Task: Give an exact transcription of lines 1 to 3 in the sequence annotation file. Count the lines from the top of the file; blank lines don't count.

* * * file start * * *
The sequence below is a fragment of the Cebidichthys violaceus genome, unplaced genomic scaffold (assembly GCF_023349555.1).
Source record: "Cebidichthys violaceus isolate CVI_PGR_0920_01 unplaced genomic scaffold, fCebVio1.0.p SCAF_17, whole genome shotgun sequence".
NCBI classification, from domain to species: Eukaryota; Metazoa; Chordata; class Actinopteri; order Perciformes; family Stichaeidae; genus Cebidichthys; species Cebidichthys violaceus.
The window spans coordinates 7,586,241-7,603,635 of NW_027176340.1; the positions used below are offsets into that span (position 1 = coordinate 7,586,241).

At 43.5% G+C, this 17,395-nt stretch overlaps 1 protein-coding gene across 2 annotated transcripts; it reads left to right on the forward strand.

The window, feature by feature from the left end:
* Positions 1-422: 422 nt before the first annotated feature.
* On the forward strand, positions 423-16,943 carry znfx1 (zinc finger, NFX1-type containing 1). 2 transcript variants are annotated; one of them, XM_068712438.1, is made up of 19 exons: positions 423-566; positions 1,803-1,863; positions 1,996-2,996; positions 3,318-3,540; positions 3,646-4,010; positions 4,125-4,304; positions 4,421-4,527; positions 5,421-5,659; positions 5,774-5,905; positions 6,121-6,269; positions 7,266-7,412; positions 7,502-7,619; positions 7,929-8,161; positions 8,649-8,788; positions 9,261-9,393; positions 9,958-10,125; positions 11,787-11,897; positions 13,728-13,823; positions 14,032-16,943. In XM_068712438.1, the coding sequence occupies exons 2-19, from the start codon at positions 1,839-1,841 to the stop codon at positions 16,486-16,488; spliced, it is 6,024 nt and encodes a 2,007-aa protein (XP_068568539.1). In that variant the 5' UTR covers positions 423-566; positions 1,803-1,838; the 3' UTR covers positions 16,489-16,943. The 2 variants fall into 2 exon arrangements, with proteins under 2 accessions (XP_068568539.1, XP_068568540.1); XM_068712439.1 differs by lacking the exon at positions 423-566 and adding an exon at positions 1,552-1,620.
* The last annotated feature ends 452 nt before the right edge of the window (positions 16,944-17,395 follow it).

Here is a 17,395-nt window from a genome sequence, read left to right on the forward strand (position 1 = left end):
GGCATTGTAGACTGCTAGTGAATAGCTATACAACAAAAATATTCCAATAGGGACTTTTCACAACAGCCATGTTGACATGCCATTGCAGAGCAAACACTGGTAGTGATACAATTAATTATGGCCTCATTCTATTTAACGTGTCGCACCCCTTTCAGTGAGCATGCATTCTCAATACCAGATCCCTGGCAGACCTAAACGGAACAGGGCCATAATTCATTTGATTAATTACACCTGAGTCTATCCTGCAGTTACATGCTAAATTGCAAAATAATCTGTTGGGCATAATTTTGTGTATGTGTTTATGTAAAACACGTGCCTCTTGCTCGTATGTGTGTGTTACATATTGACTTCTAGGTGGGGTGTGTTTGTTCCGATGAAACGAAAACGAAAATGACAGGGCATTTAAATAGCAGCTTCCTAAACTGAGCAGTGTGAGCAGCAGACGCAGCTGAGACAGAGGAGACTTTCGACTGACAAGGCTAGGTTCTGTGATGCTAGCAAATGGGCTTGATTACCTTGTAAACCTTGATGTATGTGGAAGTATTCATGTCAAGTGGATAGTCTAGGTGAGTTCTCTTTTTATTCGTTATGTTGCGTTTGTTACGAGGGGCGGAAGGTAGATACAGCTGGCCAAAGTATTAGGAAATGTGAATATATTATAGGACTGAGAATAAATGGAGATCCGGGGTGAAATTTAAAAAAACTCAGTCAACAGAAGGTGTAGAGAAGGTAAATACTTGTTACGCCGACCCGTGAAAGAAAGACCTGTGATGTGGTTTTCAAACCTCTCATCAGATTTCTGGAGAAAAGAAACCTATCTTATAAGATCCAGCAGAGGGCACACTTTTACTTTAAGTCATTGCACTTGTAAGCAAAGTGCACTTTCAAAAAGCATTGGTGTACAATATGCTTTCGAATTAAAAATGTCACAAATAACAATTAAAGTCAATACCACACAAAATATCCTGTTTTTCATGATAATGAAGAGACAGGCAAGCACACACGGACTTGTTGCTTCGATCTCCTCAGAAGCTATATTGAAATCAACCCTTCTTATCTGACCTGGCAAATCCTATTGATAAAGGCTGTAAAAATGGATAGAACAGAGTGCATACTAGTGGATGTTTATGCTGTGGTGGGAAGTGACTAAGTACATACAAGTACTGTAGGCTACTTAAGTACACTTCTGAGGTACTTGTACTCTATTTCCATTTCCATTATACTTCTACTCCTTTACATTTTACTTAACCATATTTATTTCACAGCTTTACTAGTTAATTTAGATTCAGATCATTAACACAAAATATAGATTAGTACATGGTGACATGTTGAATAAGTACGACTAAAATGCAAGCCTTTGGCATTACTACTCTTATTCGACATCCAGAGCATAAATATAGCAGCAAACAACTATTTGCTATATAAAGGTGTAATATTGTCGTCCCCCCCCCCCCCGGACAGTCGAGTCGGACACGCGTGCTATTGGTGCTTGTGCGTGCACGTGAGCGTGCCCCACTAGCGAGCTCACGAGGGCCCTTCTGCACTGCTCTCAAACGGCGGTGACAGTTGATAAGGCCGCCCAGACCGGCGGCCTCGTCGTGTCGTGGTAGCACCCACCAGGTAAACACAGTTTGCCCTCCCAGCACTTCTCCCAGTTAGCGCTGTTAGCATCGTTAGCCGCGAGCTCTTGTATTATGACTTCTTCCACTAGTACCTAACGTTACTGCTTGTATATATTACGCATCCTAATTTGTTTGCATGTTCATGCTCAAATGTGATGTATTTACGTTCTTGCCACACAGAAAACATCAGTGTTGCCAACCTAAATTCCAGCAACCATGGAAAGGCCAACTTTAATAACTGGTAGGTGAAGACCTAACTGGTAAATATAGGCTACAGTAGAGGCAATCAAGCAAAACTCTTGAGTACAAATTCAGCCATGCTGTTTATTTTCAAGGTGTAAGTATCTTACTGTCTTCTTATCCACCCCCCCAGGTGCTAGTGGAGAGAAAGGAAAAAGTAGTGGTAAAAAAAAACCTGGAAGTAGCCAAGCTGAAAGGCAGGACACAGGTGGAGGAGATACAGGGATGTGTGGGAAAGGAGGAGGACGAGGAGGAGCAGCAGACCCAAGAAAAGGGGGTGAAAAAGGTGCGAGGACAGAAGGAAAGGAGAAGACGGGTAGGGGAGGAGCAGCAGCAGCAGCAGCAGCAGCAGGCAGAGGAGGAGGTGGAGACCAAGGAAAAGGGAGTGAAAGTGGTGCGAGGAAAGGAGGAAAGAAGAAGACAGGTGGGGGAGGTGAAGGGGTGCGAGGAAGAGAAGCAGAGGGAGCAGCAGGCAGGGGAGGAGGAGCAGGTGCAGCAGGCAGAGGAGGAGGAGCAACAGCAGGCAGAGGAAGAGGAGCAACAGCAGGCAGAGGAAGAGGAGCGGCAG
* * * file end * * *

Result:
The sequence below is a fragment of the Cebidichthys violaceus genome, unplaced genomic scaffold (assembly GCF_023349555.1).
Source record: "Cebidichthys violaceus isolate CVI_PGR_0920_01 unplaced genomic scaffold, fCebVio1.0.p SCAF_17, whole genome shotgun sequence".
NCBI classification, from domain to species: Eukaryota; Metazoa; Chordata; class Actinopteri; order Perciformes; family Stichaeidae; genus Cebidichthys; species Cebidichthys violaceus.